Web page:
2 of 2 people found this helpful
                                • Re: how to maka a telescope turn with high precision?
                                  peteroakes

                                  I am not sure why you would need to mess with the focus, I thought with the stars so far away it is focused to infinity or there abouts.

                                   

                                  regarding the motors, it sounds a bit like you have a lack of torque. Don't try to micro step too much, over 8 only makes movement sound smoother but adds no accuracy. (A common stepper is only 5% accurate on its primary step and you cant change that, add a heavy load like a telescope and it can easily ignore many of the micro-steps as they have no were near enough torque to move the stepper until they get to near a full step (4:1 or even 2:1)

                                   

                                  What power supply are you using ?, and what motors

                                  2 of 2 people found this helpful
                                • Re: how to maka a telescope turn with high precision?
                                  colporteur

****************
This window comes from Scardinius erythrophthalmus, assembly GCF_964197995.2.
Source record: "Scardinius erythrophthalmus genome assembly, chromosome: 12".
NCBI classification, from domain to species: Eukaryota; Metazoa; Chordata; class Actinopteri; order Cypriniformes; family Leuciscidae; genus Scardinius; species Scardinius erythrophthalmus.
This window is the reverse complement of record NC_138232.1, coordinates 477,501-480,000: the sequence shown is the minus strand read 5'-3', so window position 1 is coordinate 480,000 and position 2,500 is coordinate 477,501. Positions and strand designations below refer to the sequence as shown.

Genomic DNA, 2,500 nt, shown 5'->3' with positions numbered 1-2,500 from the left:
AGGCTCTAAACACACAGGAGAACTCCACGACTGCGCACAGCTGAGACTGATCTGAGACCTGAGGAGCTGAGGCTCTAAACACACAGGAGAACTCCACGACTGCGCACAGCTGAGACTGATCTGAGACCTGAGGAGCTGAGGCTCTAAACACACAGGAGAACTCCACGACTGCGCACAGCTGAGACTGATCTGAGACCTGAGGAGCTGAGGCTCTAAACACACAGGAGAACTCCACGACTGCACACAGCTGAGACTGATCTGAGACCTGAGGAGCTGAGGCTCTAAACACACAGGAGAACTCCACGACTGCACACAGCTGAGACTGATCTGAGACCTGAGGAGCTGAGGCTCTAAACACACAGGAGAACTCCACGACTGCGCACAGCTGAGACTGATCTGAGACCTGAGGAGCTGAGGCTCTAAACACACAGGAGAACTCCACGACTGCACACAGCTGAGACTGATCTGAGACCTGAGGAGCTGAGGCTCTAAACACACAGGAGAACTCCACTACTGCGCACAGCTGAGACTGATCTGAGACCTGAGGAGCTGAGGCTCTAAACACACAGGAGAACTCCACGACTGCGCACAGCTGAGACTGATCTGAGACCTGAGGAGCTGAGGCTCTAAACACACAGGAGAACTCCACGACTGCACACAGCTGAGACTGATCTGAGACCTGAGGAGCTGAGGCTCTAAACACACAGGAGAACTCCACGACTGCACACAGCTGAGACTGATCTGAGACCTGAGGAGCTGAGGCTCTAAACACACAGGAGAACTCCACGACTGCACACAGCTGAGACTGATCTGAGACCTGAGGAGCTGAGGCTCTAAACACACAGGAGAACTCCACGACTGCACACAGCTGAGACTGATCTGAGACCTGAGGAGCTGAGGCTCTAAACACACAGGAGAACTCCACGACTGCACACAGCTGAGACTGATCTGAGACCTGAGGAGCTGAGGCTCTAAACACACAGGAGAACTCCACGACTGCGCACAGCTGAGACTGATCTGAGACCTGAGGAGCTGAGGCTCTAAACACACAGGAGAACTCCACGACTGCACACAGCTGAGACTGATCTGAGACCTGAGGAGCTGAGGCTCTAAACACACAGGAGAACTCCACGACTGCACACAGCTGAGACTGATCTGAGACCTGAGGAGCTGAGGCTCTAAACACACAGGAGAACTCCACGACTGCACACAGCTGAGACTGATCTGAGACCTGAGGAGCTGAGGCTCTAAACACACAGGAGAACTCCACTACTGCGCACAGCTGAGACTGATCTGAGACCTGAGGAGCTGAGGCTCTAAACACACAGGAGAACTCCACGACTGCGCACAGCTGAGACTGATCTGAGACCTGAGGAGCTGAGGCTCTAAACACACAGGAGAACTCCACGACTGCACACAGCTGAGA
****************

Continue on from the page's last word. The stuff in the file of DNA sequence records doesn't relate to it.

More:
Examine the technology used to move satellite dishes to track birds in orbit or even solar panel arrays to follow the sun to explore some ideas.

                                   

                                  I have difficultly transferring physical movement with mechanical movement. Mechanical movement left to right can result in physical movement of an object up and down. I find it hard to wrap my head around it a lot of the time.

                                   

                                  I found these two practical technologies have developed products to accomplish the simple movement. The other thing is, that the materials are relatively inexpensive if you are experimenting.

                                   

                                  A kit that is great for seeing is believing is the sparkfun pan tilt kit for raspberry pi. https://www.digikey.ca/en/videos/s/sparkfun/pi-zero-w-pan-tilt-camera-kit

                                   

                                  I have assembled it and found I was exposed to concepts I wasn't able to visualize. It is not to pricey and rather cool to show friends especially if you complete the project and run the camera through a web page.

                                   

                                  If you are interested, drop me an email and I can share some additional resources. I was compensated by a magazine publishers for providing a installation and review so I am unable to post those details in a public forum. I would bend the rules and share them privately if they are use.

                                   

                                  Sean

                                  1 of 1 people found this helpful